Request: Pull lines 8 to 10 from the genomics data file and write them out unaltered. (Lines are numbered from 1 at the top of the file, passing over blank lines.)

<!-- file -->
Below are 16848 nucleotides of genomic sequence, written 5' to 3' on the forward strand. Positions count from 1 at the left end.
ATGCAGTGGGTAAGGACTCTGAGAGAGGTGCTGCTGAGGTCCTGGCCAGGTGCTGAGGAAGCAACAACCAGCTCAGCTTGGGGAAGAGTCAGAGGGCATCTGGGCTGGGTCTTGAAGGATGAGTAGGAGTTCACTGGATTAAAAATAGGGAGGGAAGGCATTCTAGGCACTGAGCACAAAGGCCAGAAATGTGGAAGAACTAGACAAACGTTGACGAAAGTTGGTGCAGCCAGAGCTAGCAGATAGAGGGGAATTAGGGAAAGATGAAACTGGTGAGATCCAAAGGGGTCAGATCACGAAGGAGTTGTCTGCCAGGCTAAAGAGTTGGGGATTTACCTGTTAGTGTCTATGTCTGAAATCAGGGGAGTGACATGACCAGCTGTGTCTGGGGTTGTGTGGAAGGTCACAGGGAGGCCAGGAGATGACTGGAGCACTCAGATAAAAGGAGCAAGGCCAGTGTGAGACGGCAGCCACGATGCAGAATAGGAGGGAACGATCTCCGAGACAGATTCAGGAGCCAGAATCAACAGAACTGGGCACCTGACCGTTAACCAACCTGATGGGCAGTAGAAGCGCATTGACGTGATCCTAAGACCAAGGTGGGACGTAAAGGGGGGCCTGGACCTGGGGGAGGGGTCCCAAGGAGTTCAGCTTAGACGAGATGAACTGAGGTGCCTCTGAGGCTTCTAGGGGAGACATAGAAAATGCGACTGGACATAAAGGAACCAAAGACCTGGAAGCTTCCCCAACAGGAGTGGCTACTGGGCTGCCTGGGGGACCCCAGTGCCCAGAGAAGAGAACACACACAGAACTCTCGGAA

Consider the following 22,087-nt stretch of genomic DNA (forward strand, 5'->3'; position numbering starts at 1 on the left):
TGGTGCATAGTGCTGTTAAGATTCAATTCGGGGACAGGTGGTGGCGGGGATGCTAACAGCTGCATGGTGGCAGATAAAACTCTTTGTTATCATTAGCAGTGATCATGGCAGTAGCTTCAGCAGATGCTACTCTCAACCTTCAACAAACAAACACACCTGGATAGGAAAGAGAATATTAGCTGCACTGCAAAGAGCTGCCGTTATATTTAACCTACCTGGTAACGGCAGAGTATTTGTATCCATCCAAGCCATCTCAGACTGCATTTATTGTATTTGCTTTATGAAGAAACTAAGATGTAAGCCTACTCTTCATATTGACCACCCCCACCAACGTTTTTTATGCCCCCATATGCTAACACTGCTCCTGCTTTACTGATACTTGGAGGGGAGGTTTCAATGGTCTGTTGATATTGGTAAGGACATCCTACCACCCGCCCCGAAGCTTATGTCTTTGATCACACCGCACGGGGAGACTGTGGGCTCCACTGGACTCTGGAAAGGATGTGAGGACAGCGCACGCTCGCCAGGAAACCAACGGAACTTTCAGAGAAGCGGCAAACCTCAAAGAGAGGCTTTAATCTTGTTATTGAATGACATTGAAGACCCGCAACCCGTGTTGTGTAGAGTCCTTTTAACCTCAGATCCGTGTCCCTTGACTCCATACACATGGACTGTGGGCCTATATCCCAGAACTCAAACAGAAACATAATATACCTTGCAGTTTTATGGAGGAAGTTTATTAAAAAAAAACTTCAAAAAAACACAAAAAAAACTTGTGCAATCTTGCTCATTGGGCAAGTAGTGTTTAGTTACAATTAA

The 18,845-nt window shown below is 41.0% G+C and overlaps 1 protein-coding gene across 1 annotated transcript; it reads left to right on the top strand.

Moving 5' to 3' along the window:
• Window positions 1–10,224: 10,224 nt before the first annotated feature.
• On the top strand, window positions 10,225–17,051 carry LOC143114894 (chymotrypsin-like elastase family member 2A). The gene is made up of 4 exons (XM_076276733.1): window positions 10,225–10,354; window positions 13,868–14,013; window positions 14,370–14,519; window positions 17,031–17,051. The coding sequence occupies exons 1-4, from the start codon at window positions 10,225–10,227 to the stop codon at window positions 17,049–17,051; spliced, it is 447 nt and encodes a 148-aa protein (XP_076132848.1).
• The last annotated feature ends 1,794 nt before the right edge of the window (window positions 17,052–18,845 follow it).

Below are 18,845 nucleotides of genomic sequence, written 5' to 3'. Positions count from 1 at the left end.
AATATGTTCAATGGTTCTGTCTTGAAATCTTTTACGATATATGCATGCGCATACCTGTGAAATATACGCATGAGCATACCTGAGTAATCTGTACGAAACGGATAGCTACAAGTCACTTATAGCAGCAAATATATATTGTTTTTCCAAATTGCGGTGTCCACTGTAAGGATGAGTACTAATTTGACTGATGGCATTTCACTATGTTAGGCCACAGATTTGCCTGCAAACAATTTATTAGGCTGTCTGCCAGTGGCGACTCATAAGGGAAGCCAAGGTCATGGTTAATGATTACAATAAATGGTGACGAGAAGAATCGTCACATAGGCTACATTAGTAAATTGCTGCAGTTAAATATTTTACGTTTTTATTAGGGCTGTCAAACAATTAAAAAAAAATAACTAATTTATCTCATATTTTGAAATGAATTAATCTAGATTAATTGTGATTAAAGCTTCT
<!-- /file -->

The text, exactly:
• On the top strand, window positions 10,225–17,051 carry LOC143114894 (chymotrypsin-like elastase family member 2A). The gene is made up of 4 exons (XM_076276733.1): window positions 10,225–10,354; window positions 13,868–14,013; window positions 14,370–14,519; window positions 17,031–17,051. The coding sequence occupies exons 1-4, from the start codon at window positions 10,225–10,227 to the stop codon at window positions 17,049–17,051; spliced, it is 447 nt and encodes a 148-aa protein (XP_076132848.1).
• The last annotated feature ends 1,794 nt before the right edge of the window (window positions 17,052–18,845 follow it).

Below are 18,845 nucleotides of genomic sequence, written 5' to 3'. Positions count from 1 at the left end.